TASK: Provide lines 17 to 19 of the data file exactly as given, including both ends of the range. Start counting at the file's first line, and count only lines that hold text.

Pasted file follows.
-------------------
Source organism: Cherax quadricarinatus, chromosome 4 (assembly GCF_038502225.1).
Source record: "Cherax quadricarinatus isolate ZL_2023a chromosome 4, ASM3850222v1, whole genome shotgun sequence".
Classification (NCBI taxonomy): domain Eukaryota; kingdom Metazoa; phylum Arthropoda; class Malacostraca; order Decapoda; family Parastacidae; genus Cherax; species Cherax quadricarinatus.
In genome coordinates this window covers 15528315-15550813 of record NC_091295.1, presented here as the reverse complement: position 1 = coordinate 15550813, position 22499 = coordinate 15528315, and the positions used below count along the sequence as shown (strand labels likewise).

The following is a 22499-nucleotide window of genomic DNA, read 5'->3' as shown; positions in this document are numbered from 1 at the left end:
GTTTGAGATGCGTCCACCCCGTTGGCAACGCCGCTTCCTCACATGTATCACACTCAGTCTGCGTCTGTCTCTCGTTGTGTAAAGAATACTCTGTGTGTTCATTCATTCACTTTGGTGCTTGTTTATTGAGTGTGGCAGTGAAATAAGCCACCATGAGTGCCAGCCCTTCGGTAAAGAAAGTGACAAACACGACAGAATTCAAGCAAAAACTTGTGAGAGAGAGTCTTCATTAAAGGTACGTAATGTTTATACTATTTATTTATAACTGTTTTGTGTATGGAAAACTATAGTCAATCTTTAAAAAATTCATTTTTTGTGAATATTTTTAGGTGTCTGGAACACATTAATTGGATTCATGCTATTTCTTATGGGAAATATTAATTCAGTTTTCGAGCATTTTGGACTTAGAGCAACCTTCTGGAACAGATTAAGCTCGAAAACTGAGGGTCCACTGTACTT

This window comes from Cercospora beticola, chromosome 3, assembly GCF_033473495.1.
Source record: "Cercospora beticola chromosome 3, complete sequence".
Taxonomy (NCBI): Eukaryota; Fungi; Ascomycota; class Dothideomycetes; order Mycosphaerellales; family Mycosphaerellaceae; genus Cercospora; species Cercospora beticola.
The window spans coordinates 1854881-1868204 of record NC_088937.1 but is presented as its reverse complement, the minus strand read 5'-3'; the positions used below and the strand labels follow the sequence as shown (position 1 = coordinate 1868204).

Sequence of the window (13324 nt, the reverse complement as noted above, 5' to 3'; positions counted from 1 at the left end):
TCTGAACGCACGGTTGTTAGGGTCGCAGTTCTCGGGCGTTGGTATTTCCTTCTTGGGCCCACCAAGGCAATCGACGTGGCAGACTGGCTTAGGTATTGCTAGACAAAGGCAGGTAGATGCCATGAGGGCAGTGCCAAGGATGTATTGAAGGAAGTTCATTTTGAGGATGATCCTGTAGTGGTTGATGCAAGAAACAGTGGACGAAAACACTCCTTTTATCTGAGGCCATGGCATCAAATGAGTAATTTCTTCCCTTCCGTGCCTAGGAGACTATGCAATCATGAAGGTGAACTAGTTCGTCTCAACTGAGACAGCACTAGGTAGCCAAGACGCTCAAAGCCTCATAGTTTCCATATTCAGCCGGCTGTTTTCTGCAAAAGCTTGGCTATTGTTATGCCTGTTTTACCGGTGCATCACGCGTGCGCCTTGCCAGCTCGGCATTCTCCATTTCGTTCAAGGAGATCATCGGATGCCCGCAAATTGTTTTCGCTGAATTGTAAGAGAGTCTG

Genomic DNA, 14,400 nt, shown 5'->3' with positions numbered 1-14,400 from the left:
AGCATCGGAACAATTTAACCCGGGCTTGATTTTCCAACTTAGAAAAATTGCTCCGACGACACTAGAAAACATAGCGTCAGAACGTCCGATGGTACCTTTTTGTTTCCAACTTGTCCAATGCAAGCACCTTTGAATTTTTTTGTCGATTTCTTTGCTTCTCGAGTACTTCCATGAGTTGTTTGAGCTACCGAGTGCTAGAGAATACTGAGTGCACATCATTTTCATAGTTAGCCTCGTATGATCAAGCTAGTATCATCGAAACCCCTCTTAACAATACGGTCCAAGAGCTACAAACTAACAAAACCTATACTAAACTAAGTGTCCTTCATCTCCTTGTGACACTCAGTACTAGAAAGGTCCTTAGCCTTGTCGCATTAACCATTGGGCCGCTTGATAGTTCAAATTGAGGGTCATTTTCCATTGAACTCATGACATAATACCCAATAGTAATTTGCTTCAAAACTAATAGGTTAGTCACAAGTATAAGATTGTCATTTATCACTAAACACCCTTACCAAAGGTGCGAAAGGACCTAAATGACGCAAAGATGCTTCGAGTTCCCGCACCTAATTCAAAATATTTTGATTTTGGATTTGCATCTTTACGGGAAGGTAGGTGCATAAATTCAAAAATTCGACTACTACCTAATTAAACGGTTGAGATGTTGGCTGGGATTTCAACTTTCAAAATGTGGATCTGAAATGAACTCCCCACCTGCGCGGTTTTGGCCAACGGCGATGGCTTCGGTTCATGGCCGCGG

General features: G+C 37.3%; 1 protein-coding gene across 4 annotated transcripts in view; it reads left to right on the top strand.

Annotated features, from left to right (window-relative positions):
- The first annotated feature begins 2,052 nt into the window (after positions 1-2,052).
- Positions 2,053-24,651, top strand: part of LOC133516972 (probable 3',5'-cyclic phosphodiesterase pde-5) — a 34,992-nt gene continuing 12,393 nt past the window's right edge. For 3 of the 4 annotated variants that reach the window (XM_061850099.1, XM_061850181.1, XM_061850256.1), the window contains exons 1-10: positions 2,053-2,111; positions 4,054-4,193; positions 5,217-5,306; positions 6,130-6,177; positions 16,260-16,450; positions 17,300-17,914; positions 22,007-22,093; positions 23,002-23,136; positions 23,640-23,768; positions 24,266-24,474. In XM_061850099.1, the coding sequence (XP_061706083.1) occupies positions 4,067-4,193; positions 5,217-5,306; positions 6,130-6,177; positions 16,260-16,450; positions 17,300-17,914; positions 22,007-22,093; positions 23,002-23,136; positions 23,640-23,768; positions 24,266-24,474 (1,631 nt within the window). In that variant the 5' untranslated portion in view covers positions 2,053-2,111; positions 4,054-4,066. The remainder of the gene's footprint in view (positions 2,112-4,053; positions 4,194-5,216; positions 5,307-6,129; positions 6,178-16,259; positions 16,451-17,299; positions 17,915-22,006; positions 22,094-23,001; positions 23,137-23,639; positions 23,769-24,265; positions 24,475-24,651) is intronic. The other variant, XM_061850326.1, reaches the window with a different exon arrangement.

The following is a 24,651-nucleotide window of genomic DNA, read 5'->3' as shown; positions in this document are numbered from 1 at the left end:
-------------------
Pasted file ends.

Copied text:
- The first annotated feature begins 2,052 nt into the window (after positions 1-2,052).
- Positions 2,053-24,651, top strand: part of LOC133516972 (probable 3',5'-cyclic phosphodiesterase pde-5) — a 34,992-nt gene continuing 12,393 nt past the window's right edge. For 3 of the 4 annotated variants that reach the window (XM_061850099.1, XM_061850181.1, XM_061850256.1), the window contains exons 1-10: positions 2,053-2,111; positions 4,054-4,193; positions 5,217-5,306; positions 6,130-6,177; positions 16,260-16,450; positions 17,300-17,914; positions 22,007-22,093; positions 23,002-23,136; positions 23,640-23,768; positions 24,266-24,474. In XM_061850099.1, the coding sequence (XP_061706083.1) occupies positions 4,067-4,193; positions 5,217-5,306; positions 6,130-6,177; positions 16,260-16,450; positions 17,300-17,914; positions 22,007-22,093; positions 23,002-23,136; positions 23,640-23,768; positions 24,266-24,474 (1,631 nt within the window). In that variant the 5' untranslated portion in view covers positions 2,053-2,111; positions 4,054-4,066. The remainder of the gene's footprint in view (positions 2,112-4,053; positions 4,194-5,216; positions 5,307-6,129; positions 6,178-16,259; positions 16,451-17,299; positions 17,915-22,006; positions 22,094-23,001; positions 23,137-23,639; positions 23,769-24,265; positions 24,475-24,651) is intronic. The other variant, XM_061850326.1, reaches the window with a different exon arrangement.

The following is a 24,651-nucleotide window of genomic DNA, read 5'->3' as shown; positions in this document are numbered from 1 at the left end: